stopping the fall

In a recent speech, Lord Justice Jackson, the Judge tasked with reviewing costs in civil claims, has recommended that fixed costs should be implemented for all claims worth up to £250,000.

Currently, fixed costs are only recoverable for personal injury claims worth up to £25,000.  However, Lord Justice Jackson recommended that this should be extended to cover all civil claims up to the value of £250,000.  He went as far as suggesting the bands he believes claims should be divided into and the amount in fixed costs that he proposes should be recoverable for each of those bands; up to £18,750 for claims up to £50,000; £30,000 for claims up to £100,000; £47,500 for claims up to £175,000 and £70,250 for claims up to £250,000.

Whilst this may be good news for Defendants who wish to have greater certainty of their potential liability for a Claimant’s costs, it will without doubt cause an issue for many Claimants who wish to bring a claim for less than £250,000, which is only worth pursuing, or indeed can only be pursued, if the costs which they can recover in the litigation are not capped at the rates suggested.  Indeed, it may even encourage Defendants to fight a claim to trial in cases where they would otherwise have agreed to settle, as their potential liability in costs will be much less.  It may also mean that Claimants settle for a lesser sum rather than fight on as they will ultimately not recover all the additional costs of continuing to fight.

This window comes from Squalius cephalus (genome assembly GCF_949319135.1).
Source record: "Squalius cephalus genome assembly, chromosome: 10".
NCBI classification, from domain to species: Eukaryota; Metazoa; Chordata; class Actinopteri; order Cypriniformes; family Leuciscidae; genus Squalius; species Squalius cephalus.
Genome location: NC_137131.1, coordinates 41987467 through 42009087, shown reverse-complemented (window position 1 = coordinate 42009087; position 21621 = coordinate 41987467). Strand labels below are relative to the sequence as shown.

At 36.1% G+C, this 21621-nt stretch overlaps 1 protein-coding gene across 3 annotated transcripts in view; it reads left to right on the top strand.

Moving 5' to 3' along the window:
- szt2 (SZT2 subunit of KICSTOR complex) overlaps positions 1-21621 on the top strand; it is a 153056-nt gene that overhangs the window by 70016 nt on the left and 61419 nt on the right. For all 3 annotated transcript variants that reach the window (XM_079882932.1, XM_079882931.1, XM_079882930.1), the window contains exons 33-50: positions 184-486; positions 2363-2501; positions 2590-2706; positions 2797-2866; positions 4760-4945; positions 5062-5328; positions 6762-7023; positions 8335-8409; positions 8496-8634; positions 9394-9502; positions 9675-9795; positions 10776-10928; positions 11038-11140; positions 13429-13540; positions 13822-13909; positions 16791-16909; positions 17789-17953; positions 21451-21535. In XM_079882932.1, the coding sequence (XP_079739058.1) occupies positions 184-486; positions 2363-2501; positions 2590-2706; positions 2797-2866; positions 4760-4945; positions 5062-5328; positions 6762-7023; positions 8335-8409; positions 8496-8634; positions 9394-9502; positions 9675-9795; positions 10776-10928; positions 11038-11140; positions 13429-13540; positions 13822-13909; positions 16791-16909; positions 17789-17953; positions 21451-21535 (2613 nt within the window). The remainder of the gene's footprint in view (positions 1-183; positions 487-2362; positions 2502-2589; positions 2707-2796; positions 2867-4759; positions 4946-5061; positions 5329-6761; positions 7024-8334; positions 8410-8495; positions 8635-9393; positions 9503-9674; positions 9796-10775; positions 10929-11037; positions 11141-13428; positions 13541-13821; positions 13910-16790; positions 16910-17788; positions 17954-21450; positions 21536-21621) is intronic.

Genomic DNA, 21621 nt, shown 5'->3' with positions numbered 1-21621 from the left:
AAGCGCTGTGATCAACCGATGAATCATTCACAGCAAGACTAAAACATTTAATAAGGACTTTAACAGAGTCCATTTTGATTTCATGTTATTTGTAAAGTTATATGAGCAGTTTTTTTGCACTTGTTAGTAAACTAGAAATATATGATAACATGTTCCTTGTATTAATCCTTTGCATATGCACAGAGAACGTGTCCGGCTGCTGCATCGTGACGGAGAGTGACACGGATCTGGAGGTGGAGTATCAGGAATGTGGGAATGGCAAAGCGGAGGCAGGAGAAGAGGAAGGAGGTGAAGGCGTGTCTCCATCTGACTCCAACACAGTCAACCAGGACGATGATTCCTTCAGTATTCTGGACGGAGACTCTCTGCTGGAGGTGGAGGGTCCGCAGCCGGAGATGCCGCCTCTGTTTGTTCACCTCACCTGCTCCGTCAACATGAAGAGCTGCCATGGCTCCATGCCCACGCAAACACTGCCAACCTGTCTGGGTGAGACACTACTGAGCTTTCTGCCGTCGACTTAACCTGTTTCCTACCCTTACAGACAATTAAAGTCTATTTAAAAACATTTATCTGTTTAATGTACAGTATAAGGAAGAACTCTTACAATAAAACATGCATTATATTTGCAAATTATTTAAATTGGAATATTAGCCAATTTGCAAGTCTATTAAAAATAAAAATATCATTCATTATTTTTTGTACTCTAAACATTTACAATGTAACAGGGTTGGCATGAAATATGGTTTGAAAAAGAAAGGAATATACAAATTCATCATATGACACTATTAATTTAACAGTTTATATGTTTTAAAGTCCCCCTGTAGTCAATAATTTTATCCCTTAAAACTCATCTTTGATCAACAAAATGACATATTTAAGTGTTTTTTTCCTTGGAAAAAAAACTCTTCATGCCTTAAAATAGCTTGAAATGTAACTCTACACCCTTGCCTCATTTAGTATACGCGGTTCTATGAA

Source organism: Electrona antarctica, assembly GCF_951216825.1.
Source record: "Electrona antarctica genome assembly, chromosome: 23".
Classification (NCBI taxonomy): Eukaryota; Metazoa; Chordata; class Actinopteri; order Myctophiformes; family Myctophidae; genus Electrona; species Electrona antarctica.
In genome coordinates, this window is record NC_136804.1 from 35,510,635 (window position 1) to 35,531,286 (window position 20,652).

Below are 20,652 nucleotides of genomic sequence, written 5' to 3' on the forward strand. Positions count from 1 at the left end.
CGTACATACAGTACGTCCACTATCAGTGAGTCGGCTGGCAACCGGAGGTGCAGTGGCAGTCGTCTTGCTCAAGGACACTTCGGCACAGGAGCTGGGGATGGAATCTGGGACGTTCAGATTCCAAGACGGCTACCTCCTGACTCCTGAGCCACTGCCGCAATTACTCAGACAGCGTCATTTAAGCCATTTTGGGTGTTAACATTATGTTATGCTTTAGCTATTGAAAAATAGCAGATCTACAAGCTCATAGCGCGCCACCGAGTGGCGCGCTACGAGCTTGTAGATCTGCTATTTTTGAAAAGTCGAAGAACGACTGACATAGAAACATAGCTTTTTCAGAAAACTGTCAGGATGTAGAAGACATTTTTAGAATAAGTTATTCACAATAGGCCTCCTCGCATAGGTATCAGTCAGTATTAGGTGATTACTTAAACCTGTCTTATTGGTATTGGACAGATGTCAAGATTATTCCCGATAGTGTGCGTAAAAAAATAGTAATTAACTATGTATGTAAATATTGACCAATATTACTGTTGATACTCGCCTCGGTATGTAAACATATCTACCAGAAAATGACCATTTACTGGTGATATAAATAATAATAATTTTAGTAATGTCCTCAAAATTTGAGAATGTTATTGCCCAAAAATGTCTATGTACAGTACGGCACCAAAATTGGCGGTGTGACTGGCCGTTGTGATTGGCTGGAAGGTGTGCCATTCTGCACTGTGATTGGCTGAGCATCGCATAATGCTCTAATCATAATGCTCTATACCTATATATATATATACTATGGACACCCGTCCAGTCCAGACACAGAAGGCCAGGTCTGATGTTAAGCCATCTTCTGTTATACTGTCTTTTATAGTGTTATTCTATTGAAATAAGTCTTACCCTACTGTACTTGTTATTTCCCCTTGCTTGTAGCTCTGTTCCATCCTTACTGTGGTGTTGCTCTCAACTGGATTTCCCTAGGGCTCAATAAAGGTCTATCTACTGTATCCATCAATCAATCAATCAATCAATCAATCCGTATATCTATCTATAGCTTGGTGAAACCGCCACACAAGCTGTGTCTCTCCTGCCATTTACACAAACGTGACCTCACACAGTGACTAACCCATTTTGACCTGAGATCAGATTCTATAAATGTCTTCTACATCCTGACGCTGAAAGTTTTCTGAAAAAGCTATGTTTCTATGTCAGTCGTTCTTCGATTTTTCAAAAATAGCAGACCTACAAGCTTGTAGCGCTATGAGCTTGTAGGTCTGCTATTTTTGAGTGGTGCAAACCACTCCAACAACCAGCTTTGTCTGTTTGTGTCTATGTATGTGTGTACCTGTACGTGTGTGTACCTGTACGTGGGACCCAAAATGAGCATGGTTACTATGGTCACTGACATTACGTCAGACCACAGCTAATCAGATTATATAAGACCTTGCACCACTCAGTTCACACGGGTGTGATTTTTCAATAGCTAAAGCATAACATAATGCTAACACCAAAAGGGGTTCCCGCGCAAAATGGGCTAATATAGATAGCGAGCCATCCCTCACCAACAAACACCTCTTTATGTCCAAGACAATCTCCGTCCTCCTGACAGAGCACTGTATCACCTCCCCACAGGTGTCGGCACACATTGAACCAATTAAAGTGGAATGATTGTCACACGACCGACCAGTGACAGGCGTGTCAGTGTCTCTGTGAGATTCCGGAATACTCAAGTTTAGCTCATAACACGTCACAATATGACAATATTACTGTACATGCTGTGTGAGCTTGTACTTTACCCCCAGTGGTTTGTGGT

The Law Society has reacted with caution and said “While we support the principle of fixed costs for lower value and less complex cases…the application of fixed costs for highly complex cases is likely to be totally inappropriate and would raise significant questions about the ability of many people to access justice.”

Lord Justice Jackson said in his speech that he envisages that the implementation of fixed costs could be completed during the course of 2016 if the political will is there.  Whilst this may seem like a tight time scale given that there will need to be consultation on the measures being suggested, the moral of the story is that if you are considering bringing a claim for £250,000 or less you should seek our advice and issue proceedings sooner rather than later.

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This blog is intended only as a synopsis of certain recent developments. If any matter referred to in this blog is sought to be relied upon, further advice should be obtained.